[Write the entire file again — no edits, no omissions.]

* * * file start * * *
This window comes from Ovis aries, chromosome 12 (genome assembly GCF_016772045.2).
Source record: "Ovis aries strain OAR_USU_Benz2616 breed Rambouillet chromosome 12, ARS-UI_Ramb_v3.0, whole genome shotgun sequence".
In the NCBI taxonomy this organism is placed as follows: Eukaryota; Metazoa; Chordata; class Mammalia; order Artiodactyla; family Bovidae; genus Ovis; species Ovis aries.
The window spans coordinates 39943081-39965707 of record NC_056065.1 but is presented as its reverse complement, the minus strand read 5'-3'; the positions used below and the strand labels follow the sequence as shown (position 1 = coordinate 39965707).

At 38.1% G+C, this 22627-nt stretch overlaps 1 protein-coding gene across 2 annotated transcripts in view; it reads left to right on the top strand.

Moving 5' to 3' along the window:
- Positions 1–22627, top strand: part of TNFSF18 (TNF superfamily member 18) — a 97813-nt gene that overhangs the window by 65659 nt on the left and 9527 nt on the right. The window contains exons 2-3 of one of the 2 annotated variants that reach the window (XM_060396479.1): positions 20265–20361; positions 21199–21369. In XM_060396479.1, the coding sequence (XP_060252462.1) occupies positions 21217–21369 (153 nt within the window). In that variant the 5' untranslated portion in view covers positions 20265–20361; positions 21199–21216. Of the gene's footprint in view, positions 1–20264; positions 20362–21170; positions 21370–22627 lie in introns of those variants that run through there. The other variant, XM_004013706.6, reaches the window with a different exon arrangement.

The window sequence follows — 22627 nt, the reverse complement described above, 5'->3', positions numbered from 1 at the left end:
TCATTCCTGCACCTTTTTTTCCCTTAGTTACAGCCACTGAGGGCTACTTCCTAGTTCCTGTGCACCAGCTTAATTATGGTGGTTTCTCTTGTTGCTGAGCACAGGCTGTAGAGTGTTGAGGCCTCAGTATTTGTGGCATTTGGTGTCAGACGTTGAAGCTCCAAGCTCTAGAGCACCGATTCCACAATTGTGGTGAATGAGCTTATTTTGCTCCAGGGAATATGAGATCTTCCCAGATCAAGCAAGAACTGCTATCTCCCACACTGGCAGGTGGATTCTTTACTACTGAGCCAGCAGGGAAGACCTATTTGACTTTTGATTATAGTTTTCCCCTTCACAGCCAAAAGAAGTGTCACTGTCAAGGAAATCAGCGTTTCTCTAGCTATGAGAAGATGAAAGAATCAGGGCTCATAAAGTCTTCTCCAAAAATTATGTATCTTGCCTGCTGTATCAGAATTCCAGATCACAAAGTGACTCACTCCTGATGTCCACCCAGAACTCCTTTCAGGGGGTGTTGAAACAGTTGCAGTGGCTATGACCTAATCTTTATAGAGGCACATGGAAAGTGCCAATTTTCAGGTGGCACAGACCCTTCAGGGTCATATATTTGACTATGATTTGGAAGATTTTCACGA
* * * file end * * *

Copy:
This window comes from Ovis aries, chromosome 12 (genome assembly GCF_016772045.2).
Source record: "Ovis aries strain OAR_USU_Benz2616 breed Rambouillet chromosome 12, ARS-UI_Ramb_v3.0, whole genome shotgun sequence".
In the NCBI taxonomy this organism is placed as follows: Eukaryota; Metazoa; Chordata; class Mammalia; order Artiodactyla; family Bovidae; genus Ovis; species Ovis aries.
The window spans coordinates 39943081-39965707 of record NC_056065.1 but is presented as its reverse complement, the minus strand read 5'-3'; the positions used below and the strand labels follow the sequence as shown (position 1 = coordinate 39965707).

At 38.1% G+C, this 22627-nt stretch overlaps 1 protein-coding gene across 2 annotated transcripts in view; it reads left to right on the top strand.

Moving 5' to 3' along the window:
- Positions 1–22627, top strand: part of TNFSF18 (TNF superfamily member 18) — a 97813-nt gene that overhangs the window by 65659 nt on the left and 9527 nt on the right. The window contains exons 2-3 of one of the 2 annotated variants that reach the window (XM_060396479.1): positions 20265–20361; positions 21199–21369. In XM_060396479.1, the coding sequence (XP_060252462.1) occupies positions 21217–21369 (153 nt within the window). In that variant the 5' untranslated portion in view covers positions 20265–20361; positions 21199–21216. Of the gene's footprint in view, positions 1–20264; positions 20362–21170; positions 21370–22627 lie in introns of those variants that run through there. The other variant, XM_004013706.6, reaches the window with a different exon arrangement.

The window sequence follows — 22627 nt, the reverse complement described above, 5'->3', positions numbered from 1 at the left end:
TCATTCCTGCACCTTTTTTTCCCTTAGTTACAGCCACTGAGGGCTACTTCCTAGTTCCTGTGCACCAGCTTAATTATGGTGGTTTCTCTTGTTGCTGAGCACAGGCTGTAGAGTGTTGAGGCCTCAGTATTTGTGGCATTTGGTGTCAGACGTTGAAGCTCCAAGCTCTAGAGCACCGATTCCACAATTGTGGTGAATGAGCTTATTTTGCTCCAGGGAATATGAGATCTTCCCAGATCAAGCAAGAACTGCTATCTCCCACACTGGCAGGTGGATTCTTTACTACTGAGCCAGCAGGGAAGACCTATTTGACTTTTGATTATAGTTTTCCCCTTCACAGCCAAAAGAAGTGTCACTGTCAAGGAAATCAGCGTTTCTCTAGCTATGAGAAGATGAAAGAATCAGGGCTCATAAAGTCTTCTCCAAAAATTATGTATCTTGCCTGCTGTATCAGAATTCCAGATCACAAAGTGACTCACTCCTGATGTCCACCCAGAACTCCTTTCAGGGGGTGTTGAAACAGTTGCAGTGGCTATGACCTAATCTTTATAGAGGCACATGGAAAGTGCCAATTTTCAGGTGGCACAGACCCTTCAGGGTCATATATTTGACTATGATTTGGAAGATTTTCACGA